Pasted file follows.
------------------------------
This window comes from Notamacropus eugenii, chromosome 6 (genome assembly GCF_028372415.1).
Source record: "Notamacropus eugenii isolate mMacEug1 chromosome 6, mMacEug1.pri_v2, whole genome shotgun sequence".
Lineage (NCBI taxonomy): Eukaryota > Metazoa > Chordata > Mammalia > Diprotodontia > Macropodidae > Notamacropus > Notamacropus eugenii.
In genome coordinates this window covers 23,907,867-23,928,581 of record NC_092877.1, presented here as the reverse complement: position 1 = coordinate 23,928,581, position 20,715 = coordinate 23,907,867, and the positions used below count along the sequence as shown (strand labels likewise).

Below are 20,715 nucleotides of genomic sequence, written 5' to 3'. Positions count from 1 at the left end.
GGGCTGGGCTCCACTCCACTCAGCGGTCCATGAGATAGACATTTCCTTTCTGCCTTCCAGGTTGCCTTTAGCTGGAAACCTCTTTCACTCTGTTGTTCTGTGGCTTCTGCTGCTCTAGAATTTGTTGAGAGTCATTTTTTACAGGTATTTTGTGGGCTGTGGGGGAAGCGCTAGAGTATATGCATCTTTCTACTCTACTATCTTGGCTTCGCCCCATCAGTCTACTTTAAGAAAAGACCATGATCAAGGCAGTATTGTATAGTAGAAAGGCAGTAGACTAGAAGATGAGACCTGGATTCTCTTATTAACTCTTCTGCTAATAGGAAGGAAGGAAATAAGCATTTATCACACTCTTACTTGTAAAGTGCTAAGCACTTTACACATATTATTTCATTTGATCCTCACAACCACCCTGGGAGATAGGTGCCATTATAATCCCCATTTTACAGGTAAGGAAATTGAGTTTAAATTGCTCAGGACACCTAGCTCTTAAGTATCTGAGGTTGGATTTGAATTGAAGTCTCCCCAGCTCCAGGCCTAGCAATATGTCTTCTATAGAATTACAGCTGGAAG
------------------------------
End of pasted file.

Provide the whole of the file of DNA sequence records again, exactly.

This window comes from Notamacropus eugenii, chromosome 6 (genome assembly GCF_028372415.1).
Source record: "Notamacropus eugenii isolate mMacEug1 chromosome 6, mMacEug1.pri_v2, whole genome shotgun sequence".
Lineage (NCBI taxonomy): Eukaryota > Metazoa > Chordata > Mammalia > Diprotodontia > Macropodidae > Notamacropus > Notamacropus eugenii.
In genome coordinates this window covers 23,907,867-23,928,581 of record NC_092877.1, presented here as the reverse complement: position 1 = coordinate 23,928,581, position 20,715 = coordinate 23,907,867, and the positions used below count along the sequence as shown (strand labels likewise).

Below are 20,715 nucleotides of genomic sequence, written 5' to 3'. Positions count from 1 at the left end.
GGGCTGGGCTCCACTCCACTCAGCGGTCCATGAGATAGACATTTCCTTTCTGCCTTCCAGGTTGCCTTTAGCTGGAAACCTCTTTCACTCTGTTGTTCTGTGGCTTCTGCTGCTCTAGAATTTGTTGAGAGTCATTTTTTACAGGTATTTTGTGGGCTGTGGGGGAAGCGCTAGAGTATATGCATCTTTCTACTCTACTATCTTGGCTTCGCCCCATCAGTCTACTTTAAGAAAAGACCATGATCAAGGCAGTATTGTATAGTAGAAAGGCAGTAGACTAGAAGATGAGACCTGGATTCTCTTATTAACTCTTCTGCTAATAGGAAGGAAGGAAATAAGCATTTATCACACTCTTACTTGTAAAGTGCTAAGCACTTTACACATATTATTTCATTTGATCCTCACAACCACCCTGGGAGATAGGTGCCATTATAATCCCCATTTTACAGGTAAGGAAATTGAGTTTAAATTGCTCAGGACACCTAGCTCTTAAGTATCTGAGGTTGGATTTGAATTGAAGTCTCCCCAGCTCCAGGCCTAGCAATATGTCTTCTATAGAATTACAGCTGGAAG